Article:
August 20, 2014 – Issue 20

Sub Categories

  • No categories
  • Four the week

    swathing canola

    Swath timing: is close, close enough? If you have some variability in the staging of your stand due to hail damage, drowned out areas, dry areas, heat blasting, insect damage, disease or weed issues, it will make swath timing a more complicated decision.

    Disease scouting: killing two tasks with one look. While you are out there checking to see if your crop is ready to cut/harvest is a perfect time to also check for disease! Likewise, the representative sampling technique used to accurately determine the stage of the crop is also ideal for disease scouting of your field. Pulling out a few plants and checking for the big three diseases, as well as any other issues, will save you an extra trip to the field. Early disease detection could save you thousands of dollars down the line!

    Bin combining? Here are some points to consider. Whether you’re waiting to get into the field or already cutting your crop, having a proper storage facility is critical. If you had last year’s grain in your bins for longer than usual, and into the spring when grain temperatures were no longer cold enough over specific durations to kill most insects, you may want to confirm your storage locations are ready for this year’s crop.

    Lygus: the reign continues. You may be sick of reading about it, but that’s better than being sick of finding it. Lygus bug continues to be a hot topic for growers in a number of locations across the prairies. While numbers are surprisingly high, they may still not be high enough to warrant the cost of spraying. Don’t let the idea of revenge influence your spraying decision-making process.

    READ MORE

  • Map of the week

    mapoftheweekaug20

    READ MORE

  • August 20 Quiz

    Mature but green seed

    Is canola ready to swath? Test your assessment skills.

    READ MORE

  • Swath timing: is close, close enough?

    Swathing

    If your crop is looking healthy and strong with uniform maturity, you will likely have no problem deciding when to swath. However, if you have some variability in the staging of your stand due to hail damage, drowned out areas, dry areas, heat blasting, insect damage, disease or weed issues, it will make swath timing a more complicated decision.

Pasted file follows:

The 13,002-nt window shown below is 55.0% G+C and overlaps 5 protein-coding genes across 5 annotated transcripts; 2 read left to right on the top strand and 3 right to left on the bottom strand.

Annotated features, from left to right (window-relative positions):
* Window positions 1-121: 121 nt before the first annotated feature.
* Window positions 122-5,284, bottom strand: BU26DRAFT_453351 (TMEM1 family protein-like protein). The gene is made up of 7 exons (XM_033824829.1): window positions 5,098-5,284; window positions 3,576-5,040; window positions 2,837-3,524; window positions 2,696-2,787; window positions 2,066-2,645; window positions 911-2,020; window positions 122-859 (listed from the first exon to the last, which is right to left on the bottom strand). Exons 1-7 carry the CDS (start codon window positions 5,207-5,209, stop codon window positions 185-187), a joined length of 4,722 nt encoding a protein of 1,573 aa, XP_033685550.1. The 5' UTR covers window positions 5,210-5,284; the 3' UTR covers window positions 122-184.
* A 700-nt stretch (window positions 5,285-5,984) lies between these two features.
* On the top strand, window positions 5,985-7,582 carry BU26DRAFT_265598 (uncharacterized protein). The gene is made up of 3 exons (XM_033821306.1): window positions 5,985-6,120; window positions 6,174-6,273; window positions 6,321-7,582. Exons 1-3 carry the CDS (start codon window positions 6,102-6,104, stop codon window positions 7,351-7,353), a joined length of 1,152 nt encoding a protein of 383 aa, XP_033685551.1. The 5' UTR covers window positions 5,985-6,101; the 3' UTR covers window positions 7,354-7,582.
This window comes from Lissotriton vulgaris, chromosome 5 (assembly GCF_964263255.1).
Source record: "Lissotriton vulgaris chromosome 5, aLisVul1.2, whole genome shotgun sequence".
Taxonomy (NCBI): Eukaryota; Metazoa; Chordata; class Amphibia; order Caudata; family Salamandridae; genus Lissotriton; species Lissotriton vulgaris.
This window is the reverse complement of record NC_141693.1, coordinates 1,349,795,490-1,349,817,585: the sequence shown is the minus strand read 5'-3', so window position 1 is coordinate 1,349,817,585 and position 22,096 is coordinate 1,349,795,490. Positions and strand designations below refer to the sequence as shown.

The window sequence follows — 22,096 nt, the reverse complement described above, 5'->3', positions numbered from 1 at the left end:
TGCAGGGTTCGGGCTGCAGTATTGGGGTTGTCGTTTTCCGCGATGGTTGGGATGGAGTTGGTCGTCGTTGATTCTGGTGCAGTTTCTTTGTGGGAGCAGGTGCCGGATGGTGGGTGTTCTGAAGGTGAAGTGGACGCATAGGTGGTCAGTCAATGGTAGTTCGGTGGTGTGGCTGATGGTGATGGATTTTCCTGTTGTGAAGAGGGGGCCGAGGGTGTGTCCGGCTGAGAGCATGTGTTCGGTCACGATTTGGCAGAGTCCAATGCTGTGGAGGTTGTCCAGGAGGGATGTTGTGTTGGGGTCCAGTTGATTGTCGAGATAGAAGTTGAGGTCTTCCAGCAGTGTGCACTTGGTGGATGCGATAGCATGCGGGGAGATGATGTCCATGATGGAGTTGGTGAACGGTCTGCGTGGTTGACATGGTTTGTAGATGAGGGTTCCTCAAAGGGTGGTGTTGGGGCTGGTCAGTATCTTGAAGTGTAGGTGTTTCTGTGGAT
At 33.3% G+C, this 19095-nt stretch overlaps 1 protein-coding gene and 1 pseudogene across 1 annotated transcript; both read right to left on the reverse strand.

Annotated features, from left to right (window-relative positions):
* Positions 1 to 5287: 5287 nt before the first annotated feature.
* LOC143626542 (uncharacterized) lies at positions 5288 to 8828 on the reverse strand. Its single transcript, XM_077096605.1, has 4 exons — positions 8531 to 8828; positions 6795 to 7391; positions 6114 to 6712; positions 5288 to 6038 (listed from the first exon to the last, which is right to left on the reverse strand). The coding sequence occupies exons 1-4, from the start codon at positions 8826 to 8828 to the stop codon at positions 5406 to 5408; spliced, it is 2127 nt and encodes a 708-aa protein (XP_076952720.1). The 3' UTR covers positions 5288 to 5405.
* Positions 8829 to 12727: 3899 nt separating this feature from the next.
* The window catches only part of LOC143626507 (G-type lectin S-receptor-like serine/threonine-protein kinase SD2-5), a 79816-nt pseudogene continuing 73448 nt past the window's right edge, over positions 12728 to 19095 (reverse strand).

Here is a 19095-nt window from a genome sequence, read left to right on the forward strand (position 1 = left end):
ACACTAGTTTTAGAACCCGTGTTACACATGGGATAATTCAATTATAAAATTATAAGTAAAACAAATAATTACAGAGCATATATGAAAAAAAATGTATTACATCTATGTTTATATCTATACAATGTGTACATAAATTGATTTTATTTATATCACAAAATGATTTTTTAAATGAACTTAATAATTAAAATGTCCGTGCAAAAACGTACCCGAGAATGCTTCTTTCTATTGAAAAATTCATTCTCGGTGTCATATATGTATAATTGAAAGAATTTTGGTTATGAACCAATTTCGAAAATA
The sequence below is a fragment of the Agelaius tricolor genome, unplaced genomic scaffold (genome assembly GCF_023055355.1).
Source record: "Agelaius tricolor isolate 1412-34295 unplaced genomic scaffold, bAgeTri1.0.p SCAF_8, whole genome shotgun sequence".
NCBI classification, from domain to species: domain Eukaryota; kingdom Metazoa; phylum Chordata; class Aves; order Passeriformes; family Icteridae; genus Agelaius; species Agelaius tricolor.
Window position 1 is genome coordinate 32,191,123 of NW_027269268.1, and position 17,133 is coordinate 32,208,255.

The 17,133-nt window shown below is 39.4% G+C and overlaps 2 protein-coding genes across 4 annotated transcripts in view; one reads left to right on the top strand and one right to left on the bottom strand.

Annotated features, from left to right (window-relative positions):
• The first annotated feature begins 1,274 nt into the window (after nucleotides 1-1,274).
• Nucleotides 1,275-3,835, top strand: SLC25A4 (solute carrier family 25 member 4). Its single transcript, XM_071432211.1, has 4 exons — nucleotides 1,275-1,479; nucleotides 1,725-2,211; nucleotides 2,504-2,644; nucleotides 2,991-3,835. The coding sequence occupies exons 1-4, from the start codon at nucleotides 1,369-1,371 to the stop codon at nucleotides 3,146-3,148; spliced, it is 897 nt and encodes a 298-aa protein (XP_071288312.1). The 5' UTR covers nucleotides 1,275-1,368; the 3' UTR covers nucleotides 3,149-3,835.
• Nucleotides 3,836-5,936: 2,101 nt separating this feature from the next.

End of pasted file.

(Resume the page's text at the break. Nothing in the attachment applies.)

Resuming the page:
READ MORE

  • Disease scouting: killing two tasks with one look

    While you are out there checking to see if your crop is ready to cut/harvest is a perfect time to also check for disease! Likewise, the representative sampling technique used to accurately determine the stage of the crop is also ideal for disease scouting of your field. Pulling out a few plants and checking for the big three diseases, as well as any other issues, will save you an extra trip to the field. Early disease detection could save you thousands of dollars down the line!

    READ MORE

  • Bin combining? Here are some points to consider.

    Bin

    Whether you’re waiting to get into the field or already cutting your crop, having a proper storage facility is critical. If you had last year’s grain in your bins for longer than usual, and into the spring when grain temperatures were no longer cold enough over specific durations to kill most insects, you may want to confirm your storage locations are ready for this year’s crop.

    READ MORE

  • Lygus: the reign continues

    Adult Lygus Bug
    You may be sick of reading about it, but that’s better than being sick of finding it. Lygus bug continues to be a hot topic for growers in a number of locations across the prairies. While numbers are surprisingly high, they may still not be high enough to warrant the cost of spraying. Don’t let the idea of revenge influence your spraying decision-making process. When you are making lygus population management decisions, be sure to consider that current thresholds are under review, and thought to be far too low. Read the latest article on lygus thresholds.

    READ MORE

  • The export effect: your spraying choice now may affect your worldwide market tomorrow

    Insects or disease may only have minor impacts on your yield at first, but spraying for them at the wrong time can have huge impacts on viable international markets by the end of the season. The canola industry works hard to keep a competitive, stable and open trade environment for canola and build strong relationships with customers around the world because international customers love clean Canadian canola. Make sure you help keep it clean by:

    Respecting Pre-Harvest Intervals (PHIs)
    Only using pesticides registered for use on canola
    Following canola storage recommendations
    Planting only R (resistant) or MR (moderately resistant) rated canola varieties
    Not growing de-registered varieties

    READ MORE

  • Coming Events

    Click to view upcoming events in the prairie provinces.

    READ MORE

Canola Watch